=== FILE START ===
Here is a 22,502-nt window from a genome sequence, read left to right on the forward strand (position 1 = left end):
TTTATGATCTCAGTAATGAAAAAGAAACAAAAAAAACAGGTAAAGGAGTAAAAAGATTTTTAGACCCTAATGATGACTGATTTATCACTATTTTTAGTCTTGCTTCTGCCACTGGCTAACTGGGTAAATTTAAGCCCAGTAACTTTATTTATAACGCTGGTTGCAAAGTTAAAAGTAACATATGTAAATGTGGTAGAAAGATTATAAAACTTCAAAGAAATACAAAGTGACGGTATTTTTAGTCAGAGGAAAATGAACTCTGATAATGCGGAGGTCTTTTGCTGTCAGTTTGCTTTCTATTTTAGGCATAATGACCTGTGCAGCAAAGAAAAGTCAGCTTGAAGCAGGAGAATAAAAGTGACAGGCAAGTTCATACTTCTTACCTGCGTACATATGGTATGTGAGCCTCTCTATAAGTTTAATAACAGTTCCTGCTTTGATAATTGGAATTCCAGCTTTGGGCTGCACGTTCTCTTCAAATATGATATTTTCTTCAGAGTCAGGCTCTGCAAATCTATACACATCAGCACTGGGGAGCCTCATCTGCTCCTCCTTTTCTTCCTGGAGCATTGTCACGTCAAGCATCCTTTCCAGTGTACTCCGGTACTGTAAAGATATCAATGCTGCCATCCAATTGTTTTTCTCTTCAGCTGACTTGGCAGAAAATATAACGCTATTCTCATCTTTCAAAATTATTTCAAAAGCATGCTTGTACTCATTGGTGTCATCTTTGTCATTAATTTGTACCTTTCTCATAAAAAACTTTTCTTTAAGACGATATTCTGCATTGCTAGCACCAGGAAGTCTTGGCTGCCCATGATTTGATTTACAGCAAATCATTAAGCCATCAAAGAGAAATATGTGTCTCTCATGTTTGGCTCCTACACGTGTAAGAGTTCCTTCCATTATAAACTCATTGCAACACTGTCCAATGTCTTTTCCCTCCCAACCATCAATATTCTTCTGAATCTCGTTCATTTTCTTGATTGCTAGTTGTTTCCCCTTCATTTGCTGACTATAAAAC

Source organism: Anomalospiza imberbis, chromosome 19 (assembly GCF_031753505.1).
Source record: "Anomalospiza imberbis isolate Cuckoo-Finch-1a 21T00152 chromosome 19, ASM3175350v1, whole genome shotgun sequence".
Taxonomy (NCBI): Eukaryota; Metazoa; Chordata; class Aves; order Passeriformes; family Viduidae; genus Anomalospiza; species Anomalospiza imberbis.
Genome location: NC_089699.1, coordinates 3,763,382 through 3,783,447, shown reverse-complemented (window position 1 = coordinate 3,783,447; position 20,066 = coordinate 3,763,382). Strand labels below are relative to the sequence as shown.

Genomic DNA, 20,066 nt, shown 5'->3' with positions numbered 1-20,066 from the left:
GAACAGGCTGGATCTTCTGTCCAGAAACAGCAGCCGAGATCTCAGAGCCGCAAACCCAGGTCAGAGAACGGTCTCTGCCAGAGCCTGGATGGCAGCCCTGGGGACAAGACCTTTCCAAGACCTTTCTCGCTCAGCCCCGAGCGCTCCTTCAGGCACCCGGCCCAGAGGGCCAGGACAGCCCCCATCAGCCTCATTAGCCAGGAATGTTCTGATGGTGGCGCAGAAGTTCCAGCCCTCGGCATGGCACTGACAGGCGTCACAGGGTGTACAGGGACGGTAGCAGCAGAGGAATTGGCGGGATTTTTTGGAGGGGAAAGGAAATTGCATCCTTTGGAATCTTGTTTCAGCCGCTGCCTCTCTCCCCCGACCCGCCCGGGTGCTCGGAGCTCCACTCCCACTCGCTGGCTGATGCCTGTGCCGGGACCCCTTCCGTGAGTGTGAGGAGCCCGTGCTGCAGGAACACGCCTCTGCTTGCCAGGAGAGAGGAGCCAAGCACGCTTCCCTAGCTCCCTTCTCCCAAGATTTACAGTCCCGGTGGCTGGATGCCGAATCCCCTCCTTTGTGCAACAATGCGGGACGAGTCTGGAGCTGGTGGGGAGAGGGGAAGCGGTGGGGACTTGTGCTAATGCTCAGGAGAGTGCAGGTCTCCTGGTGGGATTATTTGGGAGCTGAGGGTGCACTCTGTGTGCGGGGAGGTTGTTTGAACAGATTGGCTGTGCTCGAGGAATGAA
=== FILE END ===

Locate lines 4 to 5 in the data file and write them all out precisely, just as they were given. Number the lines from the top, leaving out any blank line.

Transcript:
Source record: "Anomalospiza imberbis isolate Cuckoo-Finch-1a 21T00152 chromosome 19, ASM3175350v1, whole genome shotgun sequence".
Taxonomy (NCBI): Eukaryota; Metazoa; Chordata; class Aves; order Passeriformes; family Viduidae; genus Anomalospiza; species Anomalospiza imberbis.